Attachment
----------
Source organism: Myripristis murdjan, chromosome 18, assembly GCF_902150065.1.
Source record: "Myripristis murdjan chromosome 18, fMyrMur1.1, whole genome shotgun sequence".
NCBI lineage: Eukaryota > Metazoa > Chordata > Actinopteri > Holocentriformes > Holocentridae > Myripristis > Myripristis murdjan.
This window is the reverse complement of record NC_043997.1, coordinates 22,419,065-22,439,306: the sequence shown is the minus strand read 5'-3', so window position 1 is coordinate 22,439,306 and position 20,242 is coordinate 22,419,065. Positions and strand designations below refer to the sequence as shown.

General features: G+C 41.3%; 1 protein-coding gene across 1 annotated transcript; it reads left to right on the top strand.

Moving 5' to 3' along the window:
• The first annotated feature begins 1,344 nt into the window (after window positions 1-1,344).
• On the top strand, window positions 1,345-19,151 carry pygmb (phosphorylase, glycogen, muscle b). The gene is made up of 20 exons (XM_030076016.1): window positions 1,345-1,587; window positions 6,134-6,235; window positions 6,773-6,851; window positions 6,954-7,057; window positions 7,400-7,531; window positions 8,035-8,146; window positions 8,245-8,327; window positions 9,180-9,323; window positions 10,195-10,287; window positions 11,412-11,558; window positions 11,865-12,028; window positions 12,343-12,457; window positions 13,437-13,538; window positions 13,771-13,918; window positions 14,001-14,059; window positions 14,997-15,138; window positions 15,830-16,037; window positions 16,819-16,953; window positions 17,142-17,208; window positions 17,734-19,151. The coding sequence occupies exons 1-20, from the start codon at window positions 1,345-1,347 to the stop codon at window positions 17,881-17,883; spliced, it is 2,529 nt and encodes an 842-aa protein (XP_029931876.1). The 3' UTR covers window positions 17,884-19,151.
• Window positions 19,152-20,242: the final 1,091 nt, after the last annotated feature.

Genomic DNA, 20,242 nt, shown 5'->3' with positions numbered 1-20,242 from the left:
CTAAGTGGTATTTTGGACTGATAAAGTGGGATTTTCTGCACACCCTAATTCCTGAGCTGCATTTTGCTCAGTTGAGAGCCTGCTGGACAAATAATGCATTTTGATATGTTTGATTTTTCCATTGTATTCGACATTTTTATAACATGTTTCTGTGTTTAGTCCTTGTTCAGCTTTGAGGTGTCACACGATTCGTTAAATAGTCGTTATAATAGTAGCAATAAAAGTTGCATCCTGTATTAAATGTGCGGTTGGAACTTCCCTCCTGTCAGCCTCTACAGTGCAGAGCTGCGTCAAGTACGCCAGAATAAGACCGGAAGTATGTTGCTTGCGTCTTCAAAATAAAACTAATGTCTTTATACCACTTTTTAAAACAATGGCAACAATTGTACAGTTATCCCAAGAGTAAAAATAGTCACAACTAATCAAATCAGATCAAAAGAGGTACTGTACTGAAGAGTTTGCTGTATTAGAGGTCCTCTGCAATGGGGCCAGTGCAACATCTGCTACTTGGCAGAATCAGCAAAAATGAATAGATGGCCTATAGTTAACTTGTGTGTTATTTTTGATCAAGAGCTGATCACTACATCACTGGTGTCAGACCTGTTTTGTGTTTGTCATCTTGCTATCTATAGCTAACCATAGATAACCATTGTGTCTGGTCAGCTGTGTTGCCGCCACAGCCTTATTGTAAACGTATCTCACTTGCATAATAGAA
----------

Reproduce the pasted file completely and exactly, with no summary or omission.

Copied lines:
Source organism: Myripristis murdjan, chromosome 18, assembly GCF_902150065.1.
Source record: "Myripristis murdjan chromosome 18, fMyrMur1.1, whole genome shotgun sequence".
NCBI lineage: Eukaryota > Metazoa > Chordata > Actinopteri > Holocentriformes > Holocentridae > Myripristis > Myripristis murdjan.
This window is the reverse complement of record NC_043997.1, coordinates 22,419,065-22,439,306: the sequence shown is the minus strand read 5'-3', so window position 1 is coordinate 22,439,306 and position 20,242 is coordinate 22,419,065. Positions and strand designations below refer to the sequence as shown.

General features: G+C 41.3%; 1 protein-coding gene across 1 annotated transcript; it reads left to right on the top strand.

Moving 5' to 3' along the window:
• The first annotated feature begins 1,344 nt into the window (after window positions 1-1,344).
• On the top strand, window positions 1,345-19,151 carry pygmb (phosphorylase, glycogen, muscle b). The gene is made up of 20 exons (XM_030076016.1): window positions 1,345-1,587; window positions 6,134-6,235; window positions 6,773-6,851; window positions 6,954-7,057; window positions 7,400-7,531; window positions 8,035-8,146; window positions 8,245-8,327; window positions 9,180-9,323; window positions 10,195-10,287; window positions 11,412-11,558; window positions 11,865-12,028; window positions 12,343-12,457; window positions 13,437-13,538; window positions 13,771-13,918; window positions 14,001-14,059; window positions 14,997-15,138; window positions 15,830-16,037; window positions 16,819-16,953; window positions 17,142-17,208; window positions 17,734-19,151. The coding sequence occupies exons 1-20, from the start codon at window positions 1,345-1,347 to the stop codon at window positions 17,881-17,883; spliced, it is 2,529 nt and encodes an 842-aa protein (XP_029931876.1). The 3' UTR covers window positions 17,884-19,151.
• Window positions 19,152-20,242: the final 1,091 nt, after the last annotated feature.

Genomic DNA, 20,242 nt, shown 5'->3' with positions numbered 1-20,242 from the left:
CTAAGTGGTATTTTGGACTGATAAAGTGGGATTTTCTGCACACCCTAATTCCTGAGCTGCATTTTGCTCAGTTGAGAGCCTGCTGGACAAATAATGCATTTTGATATGTTTGATTTTTCCATTGTATTCGACATTTTTATAACATGTTTCTGTGTTTAGTCCTTGTTCAGCTTTGAGGTGTCACACGATTCGTTAAATAGTCGTTATAATAGTAGCAATAAAAGTTGCATCCTGTATTAAATGTGCGGTTGGAACTTCCCTCCTGTCAGCCTCTACAGTGCAGAGCTGCGTCAAGTACGCCAGAATAAGACCGGAAGTATGTTGCTTGCGTCTTCAAAATAAAACTAATGTCTTTATACCACTTTTTAAAACAATGGCAACAATTGTACAGTTATCCCAAGAGTAAAAATAGTCACAACTAATCAAATCAGATCAAAAGAGGTACTGTACTGAAGAGTTTGCTGTATTAGAGGTCCTCTGCAATGGGGCCAGTGCAACATCTGCTACTTGGCAGAATCAGCAAAAATGAATAGATGGCCTATAGTTAACTTGTGTGTTATTTTTGATCAAGAGCTGATCACTACATCACTGGTGTCAGACCTGTTTTGTGTTTGTCATCTTGCTATCTATAGCTAACCATAGATAACCATTGTGTCTGGTCAGCTGTGTTGCCGCCACAGCCTTATTGTAAACGTATCTCACTTGCATAATAGAA